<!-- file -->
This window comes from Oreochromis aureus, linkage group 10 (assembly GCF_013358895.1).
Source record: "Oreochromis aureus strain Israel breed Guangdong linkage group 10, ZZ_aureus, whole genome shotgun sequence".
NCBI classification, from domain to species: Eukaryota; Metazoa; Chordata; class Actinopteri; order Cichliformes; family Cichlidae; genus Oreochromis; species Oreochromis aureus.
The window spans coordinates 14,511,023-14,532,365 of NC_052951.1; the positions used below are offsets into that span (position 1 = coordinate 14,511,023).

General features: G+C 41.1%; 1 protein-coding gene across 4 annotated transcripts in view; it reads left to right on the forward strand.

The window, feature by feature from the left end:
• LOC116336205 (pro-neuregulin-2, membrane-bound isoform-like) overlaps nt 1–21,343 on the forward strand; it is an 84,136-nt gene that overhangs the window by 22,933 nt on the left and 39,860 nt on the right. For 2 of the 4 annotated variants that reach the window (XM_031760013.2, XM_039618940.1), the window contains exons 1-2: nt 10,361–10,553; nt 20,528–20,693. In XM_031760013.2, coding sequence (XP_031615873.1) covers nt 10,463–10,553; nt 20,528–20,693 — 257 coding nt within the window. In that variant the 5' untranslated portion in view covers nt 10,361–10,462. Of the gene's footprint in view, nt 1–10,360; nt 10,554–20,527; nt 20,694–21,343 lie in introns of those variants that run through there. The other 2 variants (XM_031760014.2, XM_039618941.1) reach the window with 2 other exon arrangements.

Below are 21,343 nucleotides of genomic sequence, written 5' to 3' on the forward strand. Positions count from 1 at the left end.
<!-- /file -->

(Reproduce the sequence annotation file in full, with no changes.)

This window comes from Oreochromis aureus, linkage group 10 (assembly GCF_013358895.1).
Source record: "Oreochromis aureus strain Israel breed Guangdong linkage group 10, ZZ_aureus, whole genome shotgun sequence".
NCBI classification, from domain to species: Eukaryota; Metazoa; Chordata; class Actinopteri; order Cichliformes; family Cichlidae; genus Oreochromis; species Oreochromis aureus.
The window spans coordinates 14,511,023-14,532,365 of NC_052951.1; the positions used below are offsets into that span (position 1 = coordinate 14,511,023).

General features: G+C 41.1%; 1 protein-coding gene across 4 annotated transcripts in view; it reads left to right on the forward strand.

The window, feature by feature from the left end:
• LOC116336205 (pro-neuregulin-2, membrane-bound isoform-like) overlaps nt 1–21,343 on the forward strand; it is an 84,136-nt gene that overhangs the window by 22,933 nt on the left and 39,860 nt on the right. For 2 of the 4 annotated variants that reach the window (XM_031760013.2, XM_039618940.1), the window contains exons 1-2: nt 10,361–10,553; nt 20,528–20,693. In XM_031760013.2, coding sequence (XP_031615873.1) covers nt 10,463–10,553; nt 20,528–20,693 — 257 coding nt within the window. In that variant the 5' untranslated portion in view covers nt 10,361–10,462. Of the gene's footprint in view, nt 1–10,360; nt 10,554–20,527; nt 20,694–21,343 lie in introns of those variants that run through there. The other 2 variants (XM_031760014.2, XM_039618941.1) reach the window with 2 other exon arrangements.

Below are 21,343 nucleotides of genomic sequence, written 5' to 3' on the forward strand. Positions count from 1 at the left end.